5. Make a Jeopardy game about Ancient Egypt.  See your teacher for username and password to get on this site.  Your jeopardy game does not have to be an online game.   You may choose to make one using paper.  This would also be acceptable.  If you would rather create a Power Point presentation this is also acceptable.




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Does not work toward group goals. Participates only with continuous prompting. Insensitive toward others. Occasionally works toward group goals. Participates with some prompting. Shows some sensitivity towards others. Works toward group goals without prompting. Accepts and fulfills individual role within the group. Contributes knowledge, opinions, and skills without prompting. Shows sensitivity to the feelings of others. Consistently and actively works toward group goals. Is sensitive to the feelings and learning needs of all group members. Willingly accepts and fulfills individual role within the group.


Difficult to understand, tangents, spelling and other errors Difficult to understand, tangents, spelling and other errors Easy to understand; perfect spelling; one or two grammar, syntax, or semantic problems Flawless, clear, concise and well written


Work contains numerous flaws, lacks focus, and lacks effort. Work   needs more details, shows little detail, lacks quality, and shows little attention to detail. Work   contains ample detail, meets  requirements.   Project is attractive. Work is exceptionally detailed, meets or exceeds  requirements, is unique and visually outstanding.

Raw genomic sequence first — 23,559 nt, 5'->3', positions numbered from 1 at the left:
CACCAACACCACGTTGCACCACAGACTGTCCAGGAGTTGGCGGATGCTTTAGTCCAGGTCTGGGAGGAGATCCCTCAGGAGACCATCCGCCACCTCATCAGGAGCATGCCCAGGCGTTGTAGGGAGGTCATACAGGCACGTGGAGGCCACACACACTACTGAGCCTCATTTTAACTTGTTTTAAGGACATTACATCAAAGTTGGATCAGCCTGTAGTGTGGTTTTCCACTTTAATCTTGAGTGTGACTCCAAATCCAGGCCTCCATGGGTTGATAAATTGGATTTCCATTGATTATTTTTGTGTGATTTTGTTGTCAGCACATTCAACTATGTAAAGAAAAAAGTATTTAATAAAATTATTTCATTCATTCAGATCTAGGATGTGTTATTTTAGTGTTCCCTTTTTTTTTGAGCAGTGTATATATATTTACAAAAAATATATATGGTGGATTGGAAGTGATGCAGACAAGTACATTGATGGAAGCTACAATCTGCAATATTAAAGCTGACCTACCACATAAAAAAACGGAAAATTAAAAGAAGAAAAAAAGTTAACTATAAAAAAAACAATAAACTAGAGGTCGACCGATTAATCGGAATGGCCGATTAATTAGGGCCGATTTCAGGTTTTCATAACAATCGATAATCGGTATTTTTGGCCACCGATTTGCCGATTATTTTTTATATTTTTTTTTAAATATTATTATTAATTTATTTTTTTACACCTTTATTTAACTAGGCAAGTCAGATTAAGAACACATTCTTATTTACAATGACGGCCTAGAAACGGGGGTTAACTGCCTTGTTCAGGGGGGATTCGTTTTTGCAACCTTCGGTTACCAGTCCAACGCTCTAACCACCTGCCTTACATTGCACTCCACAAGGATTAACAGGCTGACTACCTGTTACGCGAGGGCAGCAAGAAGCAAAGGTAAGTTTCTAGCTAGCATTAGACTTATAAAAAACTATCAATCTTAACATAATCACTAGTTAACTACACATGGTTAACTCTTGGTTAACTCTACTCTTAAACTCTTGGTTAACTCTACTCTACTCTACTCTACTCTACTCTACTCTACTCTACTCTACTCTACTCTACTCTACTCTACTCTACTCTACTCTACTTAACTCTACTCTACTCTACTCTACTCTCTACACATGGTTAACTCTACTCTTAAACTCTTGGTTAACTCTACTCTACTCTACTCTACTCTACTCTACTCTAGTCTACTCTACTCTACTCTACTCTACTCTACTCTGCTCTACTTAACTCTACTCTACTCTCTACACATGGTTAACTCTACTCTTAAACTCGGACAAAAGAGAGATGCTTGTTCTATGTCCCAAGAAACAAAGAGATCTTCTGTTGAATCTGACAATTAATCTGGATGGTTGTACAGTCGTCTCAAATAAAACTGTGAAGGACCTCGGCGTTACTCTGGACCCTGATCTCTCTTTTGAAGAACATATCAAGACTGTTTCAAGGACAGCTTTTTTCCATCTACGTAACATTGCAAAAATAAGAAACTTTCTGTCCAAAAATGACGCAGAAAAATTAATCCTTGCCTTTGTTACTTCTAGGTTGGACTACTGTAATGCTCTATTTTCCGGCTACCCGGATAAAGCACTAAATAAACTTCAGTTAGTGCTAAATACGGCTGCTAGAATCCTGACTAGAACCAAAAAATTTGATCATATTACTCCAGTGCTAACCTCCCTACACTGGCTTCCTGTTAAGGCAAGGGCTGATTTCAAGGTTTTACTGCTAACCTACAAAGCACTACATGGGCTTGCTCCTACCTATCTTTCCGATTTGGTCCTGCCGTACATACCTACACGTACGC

Overall Performance

Project lacks effort or is incomplete. Project shows some effort, but is of substandard quality. Looks "thrown together." Meets all requirements. Shows ample effort. Attractive and completed on time. Project is exceptionally detailed, meets or exceeds  all requirements, is unique, visually outstanding & turned in on time.

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Through this Web quest you have traveled back in time to the lands of Ancient Egypt.  You will have had the opportunity to be immersed in the mummification process of the Ancient Egyptians. I hope this journey improved your understanding of mummies and Ancient Egyptian burials. You are now an expert in the field of mummification, and much more! The research you conducted has enriched your knowledge in the Ancient Egyptian afterlife. I hope that you enjoyed your journey!

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Credits & References

Thanks to for ideas and use of graphics.

Thanks to Helen DeWitt for her help and the use of her website .


Crosher, Judith. New York: Penguin Group, 1992.

Ancient Egypt
Hart, George. San Francisco: Weldon Owen Pty Limited, 1995.
Ancient Egypt
Morley, Jacqueline. New York: The Salariya Book Cl Ltd, 1991.
An Egyptian Pyramid
O'Neal, Michael. St. Paul: Greenhaven Press, Inc., 1995.
Pyramids Great Mysteries Opposing Viewpoints
Smith, Brenda. San Diego: Lucent Books, Inc., 1996.
Egypt of the Pharaohs


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Last updated on August 15, 1999.

Based on a template from The WebQuest Page